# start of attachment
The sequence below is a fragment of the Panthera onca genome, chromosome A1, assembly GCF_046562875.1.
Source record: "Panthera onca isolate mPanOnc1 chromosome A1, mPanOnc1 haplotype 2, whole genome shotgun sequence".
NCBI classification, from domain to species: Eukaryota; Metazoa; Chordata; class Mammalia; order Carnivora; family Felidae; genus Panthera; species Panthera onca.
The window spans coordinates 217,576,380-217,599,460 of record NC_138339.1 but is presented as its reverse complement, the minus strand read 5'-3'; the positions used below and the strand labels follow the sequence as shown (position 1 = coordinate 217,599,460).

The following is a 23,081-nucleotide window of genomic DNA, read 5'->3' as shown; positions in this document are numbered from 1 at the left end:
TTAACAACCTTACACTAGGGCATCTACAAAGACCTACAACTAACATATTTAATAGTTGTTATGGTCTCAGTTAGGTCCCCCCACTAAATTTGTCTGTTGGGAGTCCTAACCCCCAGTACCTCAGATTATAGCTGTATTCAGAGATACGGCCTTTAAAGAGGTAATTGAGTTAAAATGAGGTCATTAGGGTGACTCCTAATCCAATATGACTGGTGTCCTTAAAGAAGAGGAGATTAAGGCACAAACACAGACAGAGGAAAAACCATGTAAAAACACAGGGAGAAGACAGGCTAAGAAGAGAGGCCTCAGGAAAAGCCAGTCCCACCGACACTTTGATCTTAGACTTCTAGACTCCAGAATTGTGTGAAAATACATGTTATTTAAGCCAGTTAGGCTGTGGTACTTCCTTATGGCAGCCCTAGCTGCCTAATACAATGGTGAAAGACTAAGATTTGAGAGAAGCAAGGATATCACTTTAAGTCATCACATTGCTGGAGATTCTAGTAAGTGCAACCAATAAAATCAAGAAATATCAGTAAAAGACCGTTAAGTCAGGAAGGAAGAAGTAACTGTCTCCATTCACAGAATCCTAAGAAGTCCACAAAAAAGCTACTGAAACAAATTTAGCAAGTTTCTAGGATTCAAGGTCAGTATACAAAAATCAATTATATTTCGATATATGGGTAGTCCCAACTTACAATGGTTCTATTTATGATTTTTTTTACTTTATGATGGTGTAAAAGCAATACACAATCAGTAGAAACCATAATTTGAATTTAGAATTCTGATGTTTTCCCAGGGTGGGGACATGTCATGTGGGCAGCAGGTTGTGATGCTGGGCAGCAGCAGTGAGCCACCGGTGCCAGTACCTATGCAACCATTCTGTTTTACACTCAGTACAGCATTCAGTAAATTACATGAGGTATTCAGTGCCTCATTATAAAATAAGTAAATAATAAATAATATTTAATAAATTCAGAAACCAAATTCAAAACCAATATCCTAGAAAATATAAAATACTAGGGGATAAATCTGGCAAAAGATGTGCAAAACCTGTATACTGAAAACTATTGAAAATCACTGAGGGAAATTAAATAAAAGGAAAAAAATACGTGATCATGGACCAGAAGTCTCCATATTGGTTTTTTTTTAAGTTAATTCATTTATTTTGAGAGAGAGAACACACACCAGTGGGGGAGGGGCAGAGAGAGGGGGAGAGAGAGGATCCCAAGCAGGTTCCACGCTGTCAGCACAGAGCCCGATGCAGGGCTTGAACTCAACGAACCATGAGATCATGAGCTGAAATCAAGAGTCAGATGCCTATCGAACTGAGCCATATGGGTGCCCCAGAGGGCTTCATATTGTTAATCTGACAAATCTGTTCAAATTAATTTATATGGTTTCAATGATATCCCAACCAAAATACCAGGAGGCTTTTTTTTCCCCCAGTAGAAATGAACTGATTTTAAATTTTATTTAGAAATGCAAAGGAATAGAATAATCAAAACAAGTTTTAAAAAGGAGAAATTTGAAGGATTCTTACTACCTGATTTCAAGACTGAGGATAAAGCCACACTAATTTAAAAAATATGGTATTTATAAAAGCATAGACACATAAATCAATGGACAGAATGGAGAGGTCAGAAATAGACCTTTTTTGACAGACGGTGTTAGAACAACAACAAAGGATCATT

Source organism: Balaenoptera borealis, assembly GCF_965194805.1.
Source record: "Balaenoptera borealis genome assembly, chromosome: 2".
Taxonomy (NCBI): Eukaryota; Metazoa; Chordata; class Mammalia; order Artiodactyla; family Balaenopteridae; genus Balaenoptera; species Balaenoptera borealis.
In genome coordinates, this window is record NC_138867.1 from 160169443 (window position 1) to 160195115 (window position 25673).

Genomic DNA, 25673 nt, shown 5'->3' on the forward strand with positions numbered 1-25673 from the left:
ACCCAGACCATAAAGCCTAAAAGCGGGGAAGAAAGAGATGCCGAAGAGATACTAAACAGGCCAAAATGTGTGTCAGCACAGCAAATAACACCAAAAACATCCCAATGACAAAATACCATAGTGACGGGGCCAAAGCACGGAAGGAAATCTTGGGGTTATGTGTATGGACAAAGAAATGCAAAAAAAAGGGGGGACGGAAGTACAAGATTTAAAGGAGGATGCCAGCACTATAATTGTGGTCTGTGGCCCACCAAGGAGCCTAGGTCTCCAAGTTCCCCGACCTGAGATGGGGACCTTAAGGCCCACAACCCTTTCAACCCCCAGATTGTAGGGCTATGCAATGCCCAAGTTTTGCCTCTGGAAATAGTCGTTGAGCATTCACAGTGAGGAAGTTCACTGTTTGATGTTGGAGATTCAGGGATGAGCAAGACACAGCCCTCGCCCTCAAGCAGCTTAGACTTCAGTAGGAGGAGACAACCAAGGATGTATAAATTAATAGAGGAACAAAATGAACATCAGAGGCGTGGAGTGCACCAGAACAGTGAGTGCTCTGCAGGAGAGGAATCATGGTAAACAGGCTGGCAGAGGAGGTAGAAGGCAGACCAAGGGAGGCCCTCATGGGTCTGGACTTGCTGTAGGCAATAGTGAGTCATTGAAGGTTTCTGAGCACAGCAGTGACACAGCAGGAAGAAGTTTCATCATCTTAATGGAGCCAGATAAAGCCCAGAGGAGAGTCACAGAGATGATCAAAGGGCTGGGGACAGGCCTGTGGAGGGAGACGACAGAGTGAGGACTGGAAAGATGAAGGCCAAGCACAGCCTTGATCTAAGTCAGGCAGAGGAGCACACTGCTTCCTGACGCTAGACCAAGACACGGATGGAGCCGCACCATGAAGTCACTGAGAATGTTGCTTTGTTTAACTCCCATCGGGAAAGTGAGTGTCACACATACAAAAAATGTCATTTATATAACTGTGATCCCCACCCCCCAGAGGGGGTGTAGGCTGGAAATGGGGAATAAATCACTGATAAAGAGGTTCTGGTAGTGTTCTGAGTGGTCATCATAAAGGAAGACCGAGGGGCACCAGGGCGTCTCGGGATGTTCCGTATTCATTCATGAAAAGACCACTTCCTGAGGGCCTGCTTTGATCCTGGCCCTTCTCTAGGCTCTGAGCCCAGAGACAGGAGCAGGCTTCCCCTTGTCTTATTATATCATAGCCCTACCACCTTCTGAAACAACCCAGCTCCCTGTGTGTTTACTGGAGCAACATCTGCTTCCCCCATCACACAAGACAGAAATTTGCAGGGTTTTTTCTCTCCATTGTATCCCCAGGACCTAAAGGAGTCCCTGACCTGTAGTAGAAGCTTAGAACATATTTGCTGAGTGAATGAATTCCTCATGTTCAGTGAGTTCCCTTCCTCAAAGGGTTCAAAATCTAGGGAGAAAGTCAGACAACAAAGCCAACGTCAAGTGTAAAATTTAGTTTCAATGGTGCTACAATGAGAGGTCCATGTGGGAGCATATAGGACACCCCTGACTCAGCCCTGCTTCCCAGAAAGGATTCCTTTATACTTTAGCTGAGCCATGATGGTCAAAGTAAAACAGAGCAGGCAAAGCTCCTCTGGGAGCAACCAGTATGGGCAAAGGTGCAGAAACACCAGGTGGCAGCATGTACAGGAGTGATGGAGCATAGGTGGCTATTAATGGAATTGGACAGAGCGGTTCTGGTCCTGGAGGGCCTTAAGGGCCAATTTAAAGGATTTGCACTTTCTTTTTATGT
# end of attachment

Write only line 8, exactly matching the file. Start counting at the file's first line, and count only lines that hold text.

Source record: "Balaenoptera borealis genome assembly, chromosome: 2".